That I enjoy Telltale’s The Walking Dead video game—nay, that I consider it one of the greatest games ever made—still surprises me on occasion. By the time I had gotten into the game in the latter half of 2012, I was for all intents and purposes burnt out on everything zombie-related. The Walking Dead TV series had reached its acme by the end of its first season and, according to most people whose opinions I trust, has been plunging in quality ever since. The comic series had turned into an unforgiving, nihilistic drag, with few if any sympathetic characters remaining. And David Wong’s This Book Is Full of Spiders subverted the whole subgenre, revealing a lot of zombie fiction to be a kind of desperate, wish-fulfillment power fantasy that, upon consideration, couldn’t be less appealing to me.
But the game is a far different, if still just as bloody, affair. Set in the same universe as the comic series but with an entirely new—and more likeable—cast of characters, Telltale’s episodic Walking Dead game placed emphasis on problem solving over zombie slaughter and turned each interactive conversation into a test of mediation, trust, survival, and sometimes a combination of all three. It put you in the shoes of a flawed but well-meaning protagonist, whose relationships with his fellow survivors could be drastically affected by what he did—or even did not—say. It was all the stuff I loved about the Mass Effect series but without its increasingly tedious combat sequences.
The announcement that the player would be controlling Clem this time around was initially met with some minor protest, but after completing the first episode, I’m completely boggled as to why such concerns were even raised. Apart from being far less naïve than any 11-year-old would be in her situation, as well as being incredibly resourceful, she also possesses an intriguing narrative hook, in which a kid is forced to stand her ground and repeatedly argue for trust and even survival to adults who won’t take her the slightest bit seriously. In the final act of the first episode, Clementine is severely bitten by an animal, a fact which is all but ignored by the survivors who find her and believe she’s actually been infected by a zombie. This leads to one of the most tense sequences not just in this episode but in the whole series so far, in which you must have Clem sneak undetected through her would be allies’ camp and steal the rudimentary medical supplies that will stop her bleeding. I won’t mention what follows but it’s easily one of the most harrowing things I’ve seen in a video game—and that’s including all the shit that goes down in Spec Ops: The Line.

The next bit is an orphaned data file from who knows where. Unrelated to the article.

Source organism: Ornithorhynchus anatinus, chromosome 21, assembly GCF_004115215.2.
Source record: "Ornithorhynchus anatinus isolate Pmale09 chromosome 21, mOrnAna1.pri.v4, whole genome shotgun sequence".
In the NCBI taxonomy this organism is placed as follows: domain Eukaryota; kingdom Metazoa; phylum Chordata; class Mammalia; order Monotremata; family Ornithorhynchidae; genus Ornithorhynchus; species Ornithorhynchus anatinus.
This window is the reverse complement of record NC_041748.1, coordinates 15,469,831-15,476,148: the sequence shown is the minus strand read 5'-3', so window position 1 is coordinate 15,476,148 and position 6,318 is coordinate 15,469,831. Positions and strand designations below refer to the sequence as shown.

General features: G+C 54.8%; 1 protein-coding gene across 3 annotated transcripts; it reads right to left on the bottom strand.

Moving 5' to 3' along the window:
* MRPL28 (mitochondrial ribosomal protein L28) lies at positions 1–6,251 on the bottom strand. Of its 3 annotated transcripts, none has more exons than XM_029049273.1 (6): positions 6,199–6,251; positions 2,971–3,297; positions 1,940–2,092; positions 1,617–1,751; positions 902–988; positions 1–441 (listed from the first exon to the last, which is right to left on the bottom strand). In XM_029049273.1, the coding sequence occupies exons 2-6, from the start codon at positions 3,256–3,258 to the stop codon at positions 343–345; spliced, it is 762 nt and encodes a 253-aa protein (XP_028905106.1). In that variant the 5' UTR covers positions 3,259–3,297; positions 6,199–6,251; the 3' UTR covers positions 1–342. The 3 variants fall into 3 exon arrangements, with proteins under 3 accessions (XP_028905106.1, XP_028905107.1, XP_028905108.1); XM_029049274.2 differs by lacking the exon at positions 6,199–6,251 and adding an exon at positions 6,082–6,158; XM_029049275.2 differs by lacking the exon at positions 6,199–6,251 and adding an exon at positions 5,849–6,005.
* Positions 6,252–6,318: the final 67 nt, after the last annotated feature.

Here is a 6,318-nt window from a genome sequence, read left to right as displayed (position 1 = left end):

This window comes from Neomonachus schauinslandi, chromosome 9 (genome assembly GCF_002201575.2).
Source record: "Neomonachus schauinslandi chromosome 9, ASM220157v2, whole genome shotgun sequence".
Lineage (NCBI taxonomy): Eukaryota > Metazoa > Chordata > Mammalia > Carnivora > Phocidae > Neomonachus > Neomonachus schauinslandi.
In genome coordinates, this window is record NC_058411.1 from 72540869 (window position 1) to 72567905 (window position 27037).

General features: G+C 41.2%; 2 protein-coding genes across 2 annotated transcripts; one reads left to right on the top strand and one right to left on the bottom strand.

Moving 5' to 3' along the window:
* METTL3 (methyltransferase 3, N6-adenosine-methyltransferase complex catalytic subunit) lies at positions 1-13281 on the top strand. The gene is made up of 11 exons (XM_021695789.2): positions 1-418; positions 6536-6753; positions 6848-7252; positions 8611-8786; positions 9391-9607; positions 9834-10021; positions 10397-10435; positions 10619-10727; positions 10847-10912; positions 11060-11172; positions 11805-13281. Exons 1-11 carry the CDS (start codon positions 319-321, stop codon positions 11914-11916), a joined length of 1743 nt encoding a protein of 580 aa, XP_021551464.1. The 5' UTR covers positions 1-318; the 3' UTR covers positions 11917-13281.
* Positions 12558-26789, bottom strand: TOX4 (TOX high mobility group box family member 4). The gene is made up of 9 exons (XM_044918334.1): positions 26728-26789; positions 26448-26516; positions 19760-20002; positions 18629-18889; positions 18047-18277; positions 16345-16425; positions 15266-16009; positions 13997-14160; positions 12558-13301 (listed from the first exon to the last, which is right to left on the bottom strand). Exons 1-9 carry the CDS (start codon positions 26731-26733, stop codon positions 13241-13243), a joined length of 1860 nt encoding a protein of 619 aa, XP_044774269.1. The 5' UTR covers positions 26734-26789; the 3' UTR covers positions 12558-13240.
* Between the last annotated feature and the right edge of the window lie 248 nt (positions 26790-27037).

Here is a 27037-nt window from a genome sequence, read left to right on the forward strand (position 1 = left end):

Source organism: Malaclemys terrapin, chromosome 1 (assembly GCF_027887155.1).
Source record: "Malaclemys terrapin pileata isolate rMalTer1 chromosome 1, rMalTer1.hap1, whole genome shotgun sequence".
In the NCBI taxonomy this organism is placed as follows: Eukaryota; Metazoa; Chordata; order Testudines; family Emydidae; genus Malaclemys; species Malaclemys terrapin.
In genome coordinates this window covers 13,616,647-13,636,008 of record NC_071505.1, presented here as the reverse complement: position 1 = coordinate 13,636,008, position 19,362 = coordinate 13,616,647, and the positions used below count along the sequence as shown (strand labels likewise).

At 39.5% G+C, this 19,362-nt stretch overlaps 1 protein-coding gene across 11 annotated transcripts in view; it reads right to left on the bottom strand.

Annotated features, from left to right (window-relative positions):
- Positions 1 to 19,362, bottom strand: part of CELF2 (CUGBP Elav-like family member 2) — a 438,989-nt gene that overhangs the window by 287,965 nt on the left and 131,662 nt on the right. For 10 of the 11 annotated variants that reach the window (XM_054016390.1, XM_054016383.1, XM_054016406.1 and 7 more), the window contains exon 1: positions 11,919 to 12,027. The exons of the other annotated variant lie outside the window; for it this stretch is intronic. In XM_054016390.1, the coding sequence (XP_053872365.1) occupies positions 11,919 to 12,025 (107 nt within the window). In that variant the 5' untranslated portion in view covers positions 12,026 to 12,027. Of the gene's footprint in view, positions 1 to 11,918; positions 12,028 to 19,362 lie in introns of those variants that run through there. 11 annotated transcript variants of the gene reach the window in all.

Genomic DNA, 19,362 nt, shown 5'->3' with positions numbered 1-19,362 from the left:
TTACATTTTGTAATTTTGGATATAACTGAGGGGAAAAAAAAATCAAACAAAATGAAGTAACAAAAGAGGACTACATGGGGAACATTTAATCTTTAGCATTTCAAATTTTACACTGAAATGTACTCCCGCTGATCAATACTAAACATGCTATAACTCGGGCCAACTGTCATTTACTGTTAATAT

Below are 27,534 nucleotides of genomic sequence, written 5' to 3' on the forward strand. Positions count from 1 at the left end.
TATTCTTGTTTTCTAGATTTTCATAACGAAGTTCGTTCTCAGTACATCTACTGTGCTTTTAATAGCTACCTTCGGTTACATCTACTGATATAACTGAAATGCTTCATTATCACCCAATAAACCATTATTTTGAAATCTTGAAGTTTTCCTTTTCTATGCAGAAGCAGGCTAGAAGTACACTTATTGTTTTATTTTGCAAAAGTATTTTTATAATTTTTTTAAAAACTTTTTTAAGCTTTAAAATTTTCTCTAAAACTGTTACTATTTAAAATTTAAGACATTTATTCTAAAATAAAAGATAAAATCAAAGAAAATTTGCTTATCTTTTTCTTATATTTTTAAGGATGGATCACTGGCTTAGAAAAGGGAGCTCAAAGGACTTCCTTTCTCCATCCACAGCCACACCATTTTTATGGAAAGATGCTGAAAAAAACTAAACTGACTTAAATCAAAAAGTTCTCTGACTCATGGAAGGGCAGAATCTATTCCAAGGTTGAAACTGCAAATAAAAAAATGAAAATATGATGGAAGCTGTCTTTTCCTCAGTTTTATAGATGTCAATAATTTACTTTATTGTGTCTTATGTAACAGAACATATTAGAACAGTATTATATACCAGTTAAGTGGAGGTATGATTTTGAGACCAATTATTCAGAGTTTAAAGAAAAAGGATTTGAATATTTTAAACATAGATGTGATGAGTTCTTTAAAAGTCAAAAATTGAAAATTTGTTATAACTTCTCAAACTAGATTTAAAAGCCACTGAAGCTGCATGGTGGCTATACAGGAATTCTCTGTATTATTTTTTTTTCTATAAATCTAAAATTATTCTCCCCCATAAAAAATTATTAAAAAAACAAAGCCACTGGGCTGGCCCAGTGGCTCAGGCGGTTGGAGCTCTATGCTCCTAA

As with the first season, combat in “All That Remains” is relegated to occasional quick time events, where unlike most zombie games your survival depends not so much on your skills with a weapon as your ability to think on your feet and obey your instincts. Telltale has even tuned your available actions to better fit the new protagonist: while Lee’s combat sequences in the first game often hinged on sheer force and button-mashing, controlling Clementine prioritizes swift movement and evasion at the drop of a hat. When you are forced to fight off or even maul a zombie, your options are fairly straightforward and require you to be more quick than creative, though there was one sequence in which an out-of-the-way item led to Clem getting fatally bitten three times in a row. You know what’s hard to explain to your roommates? The sound of an 11-year-old girl being mauled. Thanks for that, Telltale.
Being the first of five episodes, the second season of The Walking Dead has yet to sink its depressing claws into me. Though it features the sudden and heartbreaking death of one of my favourite characters from the last season in just the first few minutes of the game, “All That Remains” has Clementine spend most of her time with a new cast who I haven’t yet gotten attached to for any of their deaths to feel particularly traumatic. But that’s just a matter of time. After all, the final episode of the first season was so, so effective that it briefly tricked me into thinking I had a child. That’s an accomplishment if there ever was one.
But I’m looking forward to the rest of what Telltale has to offer. I know it won’t be pretty, and it will probably lead to even more crushing heartbreak, but by the time the credits rolled on “All That Remains” I was genuinely excited to see what happens next.
The Walking Dead: “All That Remains” is available for Xbox Live Arcade, PlayStation Network, PlayStation Vita, PC, Mac and Ouya.